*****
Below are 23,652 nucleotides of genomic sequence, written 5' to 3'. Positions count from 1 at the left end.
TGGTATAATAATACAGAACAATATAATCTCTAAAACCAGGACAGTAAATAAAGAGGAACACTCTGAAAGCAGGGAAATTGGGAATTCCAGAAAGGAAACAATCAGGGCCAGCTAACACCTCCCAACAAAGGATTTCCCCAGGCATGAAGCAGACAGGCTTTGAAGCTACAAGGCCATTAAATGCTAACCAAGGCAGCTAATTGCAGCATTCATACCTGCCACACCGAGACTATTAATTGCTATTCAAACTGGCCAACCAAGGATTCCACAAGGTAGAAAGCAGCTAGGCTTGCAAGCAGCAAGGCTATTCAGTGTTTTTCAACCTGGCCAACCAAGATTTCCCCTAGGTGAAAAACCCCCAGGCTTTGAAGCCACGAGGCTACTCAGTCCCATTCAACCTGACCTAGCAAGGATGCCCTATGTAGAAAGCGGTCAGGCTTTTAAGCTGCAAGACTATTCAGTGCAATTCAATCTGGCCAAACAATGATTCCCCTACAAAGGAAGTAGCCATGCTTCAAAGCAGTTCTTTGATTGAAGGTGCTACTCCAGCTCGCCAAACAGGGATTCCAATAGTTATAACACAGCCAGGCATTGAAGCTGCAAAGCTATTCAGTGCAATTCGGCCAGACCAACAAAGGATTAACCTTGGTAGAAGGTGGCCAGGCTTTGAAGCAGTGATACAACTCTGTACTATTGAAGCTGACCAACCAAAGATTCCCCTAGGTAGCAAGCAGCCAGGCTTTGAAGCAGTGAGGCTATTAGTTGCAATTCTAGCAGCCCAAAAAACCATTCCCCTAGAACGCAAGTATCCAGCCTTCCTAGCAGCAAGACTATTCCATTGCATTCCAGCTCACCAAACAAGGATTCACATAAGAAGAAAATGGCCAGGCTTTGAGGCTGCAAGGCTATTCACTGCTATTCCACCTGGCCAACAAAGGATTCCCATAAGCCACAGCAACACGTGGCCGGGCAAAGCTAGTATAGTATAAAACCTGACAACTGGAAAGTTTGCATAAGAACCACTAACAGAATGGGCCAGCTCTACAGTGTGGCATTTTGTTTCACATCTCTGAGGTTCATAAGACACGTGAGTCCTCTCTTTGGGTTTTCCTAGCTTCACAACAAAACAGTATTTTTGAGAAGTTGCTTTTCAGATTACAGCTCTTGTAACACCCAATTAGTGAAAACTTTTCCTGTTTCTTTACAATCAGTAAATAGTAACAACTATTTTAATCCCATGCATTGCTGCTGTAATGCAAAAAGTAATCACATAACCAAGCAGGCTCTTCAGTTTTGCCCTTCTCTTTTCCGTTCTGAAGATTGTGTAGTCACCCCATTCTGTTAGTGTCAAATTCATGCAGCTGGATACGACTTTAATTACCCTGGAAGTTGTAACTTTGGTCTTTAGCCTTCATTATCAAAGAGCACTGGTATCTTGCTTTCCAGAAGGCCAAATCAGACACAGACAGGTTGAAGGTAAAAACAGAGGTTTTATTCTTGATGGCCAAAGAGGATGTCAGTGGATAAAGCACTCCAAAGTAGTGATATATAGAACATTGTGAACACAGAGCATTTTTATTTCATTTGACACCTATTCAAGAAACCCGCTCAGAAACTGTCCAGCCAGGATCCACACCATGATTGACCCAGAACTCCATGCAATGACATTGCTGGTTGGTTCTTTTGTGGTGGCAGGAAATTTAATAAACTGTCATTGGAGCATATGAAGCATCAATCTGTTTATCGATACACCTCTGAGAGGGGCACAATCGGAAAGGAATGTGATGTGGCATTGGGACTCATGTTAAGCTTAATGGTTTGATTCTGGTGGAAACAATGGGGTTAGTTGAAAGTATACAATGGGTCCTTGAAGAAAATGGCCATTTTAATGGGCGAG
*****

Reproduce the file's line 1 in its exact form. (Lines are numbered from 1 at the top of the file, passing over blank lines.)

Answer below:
Below are 23,652 nucleotides of genomic sequence, written 5' to 3'. Positions count from 1 at the left end.